A collective cheer went up from the assembled mass, then fell silent–aside from congratulatory mumbles–and parted to let them through.

“My son, you are home!” Shikoba greeted him, warmly, over the heads of the Tauren. When the crowd was able to shuffle away and let Bregan and Thratar through, Shikoba was there waiting. He moved forward and embraced his son. “Welcome home!”

“Thank you, father,” Bregan said, surprised at the change in his father’s attitude. Last he knew they were fighting over him leaving to find Talida.

“Yes, Bregan–welcome home.” The voice slithered through the crowd and struck at his heart like the most venomous of snakes, paralyzing his body and voice.

His father beamed down at him. “Talida has been telling us all about your journey, and heroism–”

“Father–” the word was strangled, and barely more than a whisper, but his Father continued.

“–wounded in rescuing her. She came home sooner to prepare the way, and surprise you with the recognition you deserve,” he finished, the apology from his earlier actions in the subtext of his words.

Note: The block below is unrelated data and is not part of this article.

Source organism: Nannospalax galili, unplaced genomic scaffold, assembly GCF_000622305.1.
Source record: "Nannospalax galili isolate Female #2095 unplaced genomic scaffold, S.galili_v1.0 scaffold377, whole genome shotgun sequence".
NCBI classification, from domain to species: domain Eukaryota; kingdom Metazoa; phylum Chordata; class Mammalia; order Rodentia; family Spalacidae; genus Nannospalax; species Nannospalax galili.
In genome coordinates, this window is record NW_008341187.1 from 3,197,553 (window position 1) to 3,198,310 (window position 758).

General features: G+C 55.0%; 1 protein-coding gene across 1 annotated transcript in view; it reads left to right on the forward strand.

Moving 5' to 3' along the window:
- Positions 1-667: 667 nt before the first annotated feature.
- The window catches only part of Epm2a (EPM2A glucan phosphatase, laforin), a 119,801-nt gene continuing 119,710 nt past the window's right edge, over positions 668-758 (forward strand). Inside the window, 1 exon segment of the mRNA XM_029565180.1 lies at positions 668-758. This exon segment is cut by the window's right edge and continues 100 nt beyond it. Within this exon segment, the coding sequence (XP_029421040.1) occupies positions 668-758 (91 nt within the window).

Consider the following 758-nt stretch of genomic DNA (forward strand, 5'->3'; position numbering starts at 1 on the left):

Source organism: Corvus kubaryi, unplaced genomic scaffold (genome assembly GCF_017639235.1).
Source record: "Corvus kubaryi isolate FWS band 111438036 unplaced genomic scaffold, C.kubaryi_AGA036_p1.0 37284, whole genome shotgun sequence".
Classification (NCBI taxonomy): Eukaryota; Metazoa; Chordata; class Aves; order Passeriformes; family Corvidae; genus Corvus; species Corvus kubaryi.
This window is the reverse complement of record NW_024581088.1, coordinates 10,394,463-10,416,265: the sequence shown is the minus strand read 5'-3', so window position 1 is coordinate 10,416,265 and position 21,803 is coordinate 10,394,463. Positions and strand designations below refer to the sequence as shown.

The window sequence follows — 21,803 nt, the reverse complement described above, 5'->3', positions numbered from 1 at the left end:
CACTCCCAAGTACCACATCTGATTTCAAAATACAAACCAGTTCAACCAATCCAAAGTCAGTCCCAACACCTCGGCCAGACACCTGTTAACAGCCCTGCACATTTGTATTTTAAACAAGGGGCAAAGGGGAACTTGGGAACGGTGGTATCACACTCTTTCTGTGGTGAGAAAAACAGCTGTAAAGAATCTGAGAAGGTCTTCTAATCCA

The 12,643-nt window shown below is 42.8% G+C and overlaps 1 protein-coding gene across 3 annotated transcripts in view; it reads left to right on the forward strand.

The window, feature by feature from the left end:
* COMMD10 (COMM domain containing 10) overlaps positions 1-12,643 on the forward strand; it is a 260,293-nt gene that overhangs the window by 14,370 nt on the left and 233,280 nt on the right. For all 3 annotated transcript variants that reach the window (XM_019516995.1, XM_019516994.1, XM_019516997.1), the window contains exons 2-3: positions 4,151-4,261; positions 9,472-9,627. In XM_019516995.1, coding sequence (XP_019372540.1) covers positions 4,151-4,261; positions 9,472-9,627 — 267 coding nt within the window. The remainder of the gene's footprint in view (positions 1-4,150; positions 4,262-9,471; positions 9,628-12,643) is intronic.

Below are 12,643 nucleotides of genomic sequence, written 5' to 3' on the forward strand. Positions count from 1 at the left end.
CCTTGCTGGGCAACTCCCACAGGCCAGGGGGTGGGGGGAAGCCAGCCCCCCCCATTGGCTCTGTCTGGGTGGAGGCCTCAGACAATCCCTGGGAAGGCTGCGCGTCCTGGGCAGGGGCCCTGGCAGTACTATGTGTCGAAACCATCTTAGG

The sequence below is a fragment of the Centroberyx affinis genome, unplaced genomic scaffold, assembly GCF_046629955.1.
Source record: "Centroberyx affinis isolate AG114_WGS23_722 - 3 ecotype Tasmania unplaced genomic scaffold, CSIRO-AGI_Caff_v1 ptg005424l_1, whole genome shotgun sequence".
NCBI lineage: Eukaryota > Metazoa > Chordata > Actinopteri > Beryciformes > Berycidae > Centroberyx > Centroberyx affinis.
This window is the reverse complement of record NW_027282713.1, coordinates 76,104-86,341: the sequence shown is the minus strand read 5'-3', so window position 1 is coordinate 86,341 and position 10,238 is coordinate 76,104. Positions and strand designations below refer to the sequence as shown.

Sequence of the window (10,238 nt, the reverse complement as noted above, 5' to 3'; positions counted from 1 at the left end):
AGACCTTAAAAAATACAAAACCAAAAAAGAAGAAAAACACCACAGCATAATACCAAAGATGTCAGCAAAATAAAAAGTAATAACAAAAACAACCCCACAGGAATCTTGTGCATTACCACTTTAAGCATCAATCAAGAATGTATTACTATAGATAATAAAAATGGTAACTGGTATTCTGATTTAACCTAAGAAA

“Father,” he managed, louder this time. “Talida is traitor, and I am no hero.”

His words fell like a stone in a still pond, and rippled through the room. In shock, Shikoba half-turned to face Talida.

“Oh, Bregan, you just had to go and ruin the fun.” The malicious gleam in her eyes and twist to her lips made Bregan’s heart ache. “I had hoped Baine, hearing of your heroics, would make an appearance, but that slimy coward didn’t show,” she fumed, then spat in the fire in the center of the hall. The flames hissed in response, and she suddenly laughed. “No matter, because plenty of you will die tonight, and he’ll have to show himself to exact ‘justice’ on us!”

The familiar ringing of swords clanged over the hush in the hall, and a panicked stampede ensued as a disturbance started near the entrance just behind Bregan and Thratar. Through all the commotion Talida’s eyes were locked with Bregan’s, and she bared her teeth in a feral grin.

“Die, hero,” she mocked, and charged forward.



My fifth Fan Fiction from the World of Warcraft forums:

Eine Kleine Nachtmusik
“Translation: A little night music.

The Challenge:
This week I wanted to challenge everyone to write a short (500 word) vignette as inspired by the zone preview music for Warlords of Draenor. Please make sure you indicate which piece you use in your post.”

Amaranthine” inspired by: Last Light (A Hero’s Sacrifice) by Neal Acree, zone music for Talador.